In mathematics, the Artin conjecture is a conjecture on the set of primes p modulo which a given integer a > 1 is a primitive root. The conjecture was made by Emil Artin to Helmut Hasse on September 27, 1927, according to the latter's diary.
The precise statement is as follows. Let a be an integer which is not a perfect square and not -1. Denote by S(a) the set of prime numbers p such that a is a primitive root modulo p. Then
For example, take a = 2. The conjecture claims that the set of primes p for which 2 is a primitive root has the above density C. The set of such primes is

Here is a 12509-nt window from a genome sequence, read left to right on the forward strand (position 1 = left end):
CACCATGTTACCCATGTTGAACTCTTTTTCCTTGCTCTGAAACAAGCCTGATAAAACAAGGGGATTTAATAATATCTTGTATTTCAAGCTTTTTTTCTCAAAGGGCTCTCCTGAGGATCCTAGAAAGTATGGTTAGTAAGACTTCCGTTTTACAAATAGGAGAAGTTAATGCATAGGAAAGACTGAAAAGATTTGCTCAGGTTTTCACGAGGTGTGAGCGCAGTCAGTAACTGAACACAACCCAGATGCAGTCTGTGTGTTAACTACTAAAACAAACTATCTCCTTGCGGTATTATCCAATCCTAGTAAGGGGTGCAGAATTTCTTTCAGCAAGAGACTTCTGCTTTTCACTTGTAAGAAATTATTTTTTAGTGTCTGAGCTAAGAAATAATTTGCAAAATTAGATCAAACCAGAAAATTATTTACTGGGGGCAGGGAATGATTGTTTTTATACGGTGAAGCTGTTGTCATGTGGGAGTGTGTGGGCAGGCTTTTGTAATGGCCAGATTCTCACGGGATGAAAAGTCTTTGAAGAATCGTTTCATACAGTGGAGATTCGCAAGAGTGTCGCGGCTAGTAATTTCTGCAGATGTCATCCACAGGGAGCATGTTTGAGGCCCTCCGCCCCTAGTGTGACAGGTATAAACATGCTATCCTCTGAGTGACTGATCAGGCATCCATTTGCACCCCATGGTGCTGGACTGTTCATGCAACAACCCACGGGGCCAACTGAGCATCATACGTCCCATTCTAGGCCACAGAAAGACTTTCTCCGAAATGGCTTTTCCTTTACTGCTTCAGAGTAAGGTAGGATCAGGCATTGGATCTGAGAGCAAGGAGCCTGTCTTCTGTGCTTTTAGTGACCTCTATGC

To prove the conjecture, it is sufficient to do so for prime numbers a. In 1967, Hooley published a conditional proof for the conjecture, assuming certain cases of the Generalized Riemann hypothesis. In 1984, R. Gupta and M. Ram Murty showed unconditionally that Artin's conjecture is true for infinitely many a using sieve methods. Roger Heath-Brown improved on their result and showed unconditionally that there are at most two exceptional prime numbers a for which Artin's conjecture fails. This result is not constructive, as far as the exceptions go. For example, it follows from the theorem of Heath-Brown that one out of 3, 5, and 7 is a primitive root modulo p for infinitely many p. But the proof does not provide us with a way of computing which one. In fact, there is not a single value of a for which the Artin conjecture is known to hold.